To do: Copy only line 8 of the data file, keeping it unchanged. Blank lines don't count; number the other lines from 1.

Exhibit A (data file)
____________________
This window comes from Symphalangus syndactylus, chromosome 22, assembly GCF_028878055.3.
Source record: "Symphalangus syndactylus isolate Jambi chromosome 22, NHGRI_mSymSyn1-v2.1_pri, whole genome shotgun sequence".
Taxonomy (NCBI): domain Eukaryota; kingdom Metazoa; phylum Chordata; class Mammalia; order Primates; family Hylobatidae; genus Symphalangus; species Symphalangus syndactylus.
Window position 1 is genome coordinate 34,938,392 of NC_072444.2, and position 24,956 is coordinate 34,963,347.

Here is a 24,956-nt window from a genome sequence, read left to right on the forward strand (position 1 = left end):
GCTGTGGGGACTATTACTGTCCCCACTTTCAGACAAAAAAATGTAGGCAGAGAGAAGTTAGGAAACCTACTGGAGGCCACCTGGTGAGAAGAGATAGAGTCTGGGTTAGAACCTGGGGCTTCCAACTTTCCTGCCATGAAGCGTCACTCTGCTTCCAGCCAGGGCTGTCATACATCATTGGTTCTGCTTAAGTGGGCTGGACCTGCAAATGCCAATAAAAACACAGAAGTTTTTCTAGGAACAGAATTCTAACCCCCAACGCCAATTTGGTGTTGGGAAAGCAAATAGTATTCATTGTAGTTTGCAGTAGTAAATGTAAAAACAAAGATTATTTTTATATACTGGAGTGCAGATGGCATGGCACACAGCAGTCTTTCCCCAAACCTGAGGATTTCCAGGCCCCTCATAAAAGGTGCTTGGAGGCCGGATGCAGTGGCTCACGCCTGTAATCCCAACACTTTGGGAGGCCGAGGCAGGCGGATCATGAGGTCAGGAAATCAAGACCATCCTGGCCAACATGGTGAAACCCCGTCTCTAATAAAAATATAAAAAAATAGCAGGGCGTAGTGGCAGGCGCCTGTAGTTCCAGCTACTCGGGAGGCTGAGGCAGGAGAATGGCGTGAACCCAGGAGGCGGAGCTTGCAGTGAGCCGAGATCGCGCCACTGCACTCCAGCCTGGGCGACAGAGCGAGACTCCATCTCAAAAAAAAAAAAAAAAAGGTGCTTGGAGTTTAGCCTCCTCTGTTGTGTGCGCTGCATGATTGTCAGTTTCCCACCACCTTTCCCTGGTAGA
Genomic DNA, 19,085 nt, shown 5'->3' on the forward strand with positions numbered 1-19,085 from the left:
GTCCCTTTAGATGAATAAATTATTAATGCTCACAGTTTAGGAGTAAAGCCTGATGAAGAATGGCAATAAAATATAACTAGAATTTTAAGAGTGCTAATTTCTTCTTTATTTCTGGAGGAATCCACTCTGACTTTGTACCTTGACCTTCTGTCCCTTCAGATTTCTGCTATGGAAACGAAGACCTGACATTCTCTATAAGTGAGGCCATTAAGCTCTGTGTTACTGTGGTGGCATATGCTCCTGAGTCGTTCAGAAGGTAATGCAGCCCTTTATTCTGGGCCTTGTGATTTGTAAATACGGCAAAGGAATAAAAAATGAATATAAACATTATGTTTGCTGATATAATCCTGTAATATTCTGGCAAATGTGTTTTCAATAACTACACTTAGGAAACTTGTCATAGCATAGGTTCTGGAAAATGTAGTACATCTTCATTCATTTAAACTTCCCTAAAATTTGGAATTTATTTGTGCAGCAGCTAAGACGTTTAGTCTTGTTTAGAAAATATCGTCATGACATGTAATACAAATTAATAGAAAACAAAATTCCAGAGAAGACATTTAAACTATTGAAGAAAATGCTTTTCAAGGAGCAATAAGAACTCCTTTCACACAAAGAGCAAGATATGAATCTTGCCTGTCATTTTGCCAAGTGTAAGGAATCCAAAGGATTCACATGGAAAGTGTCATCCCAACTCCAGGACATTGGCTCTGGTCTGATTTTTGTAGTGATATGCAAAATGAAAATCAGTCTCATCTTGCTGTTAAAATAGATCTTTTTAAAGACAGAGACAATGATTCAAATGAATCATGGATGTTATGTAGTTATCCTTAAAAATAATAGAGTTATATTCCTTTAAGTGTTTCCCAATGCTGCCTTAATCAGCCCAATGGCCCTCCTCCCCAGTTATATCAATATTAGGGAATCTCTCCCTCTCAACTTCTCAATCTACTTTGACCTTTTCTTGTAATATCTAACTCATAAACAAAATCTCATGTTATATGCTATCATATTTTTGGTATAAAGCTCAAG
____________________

GTCCCTTTAGATGAATAAATTATTAATGCTCACAGTTTAGGAGTAAAGCCTGATGAAGAATGGCAATAAAATATAACTAGAATTTTAAGAGTGCTAATTTCTTCTTTATTTCTGGAGGAATCCACTCTGACTTTGTACCTTGACCTTCTGTCCCTTCAGATTTCTGCTATGGAAACGAAGACCTGACATTCTCTATAAGTGAGGCCATTAAGCTCTGTGTTACTGTGGTGGCATATGCTCCTGAGTCGTTCAGAAGGTAATGCAGCCCTTTATTCTGGGCCTTGTGATTTGTAAATACGGCAAAGGAATAAAAAATGAATATAAACATTATGTTTGCTGATATAATCCTGTAATATTCTGGCAAATGTGTTTTCAATAACTACACTTAGGAAACTTGTCATAGCATAGGTTCTGGAAAATGTAGTACATCTTCATTCATTTAAACTTCCCTAAAATTTGGAATTTATTTGTGCAGCAGCTAAGACGTTTAGTCTTGTTTAGAAAATATCGTCATGACATGTAATACAAATTAATAGAAAACAAAATTCCAGAGAAGACATTTAAACTATTGAAGAAAATGCTTTTCAAGGAGCAATAAGAACTCCTTTCACACAAAGAGCAAGATATGAATCTTGCCTGTCATTTTGCCAAGTGTAAGGAATCCAAAGGATTCACATGGAAAGTGTCATCCCAACTCCAGGACATTGGCTCTGGTCTGATTTTTGTAGTGATATGCAAAATGAAAATCAGTCTCATCTTGCTGTTAAAATAGATCTTTTTAAAGACAGAGACAATGATTCAAATGAATCATGGATGTTATGTAGTTATCCTTAAAAATAATAGAGTTATATTCCTTTAAGTGTTTCCCAATGCTGCCTTAATCAGCCCAATGGCCCTCCTCCCCAGTTATATCAATATTAGGGAATCTCTCCCTCTCAACTTCTCAATCTACTTTGACCTTTTCTTGTAATATCTAACTCATAAACAAAATCTCATGTTATATGCTATCATATTTTTGGTATAAAGCTCAAG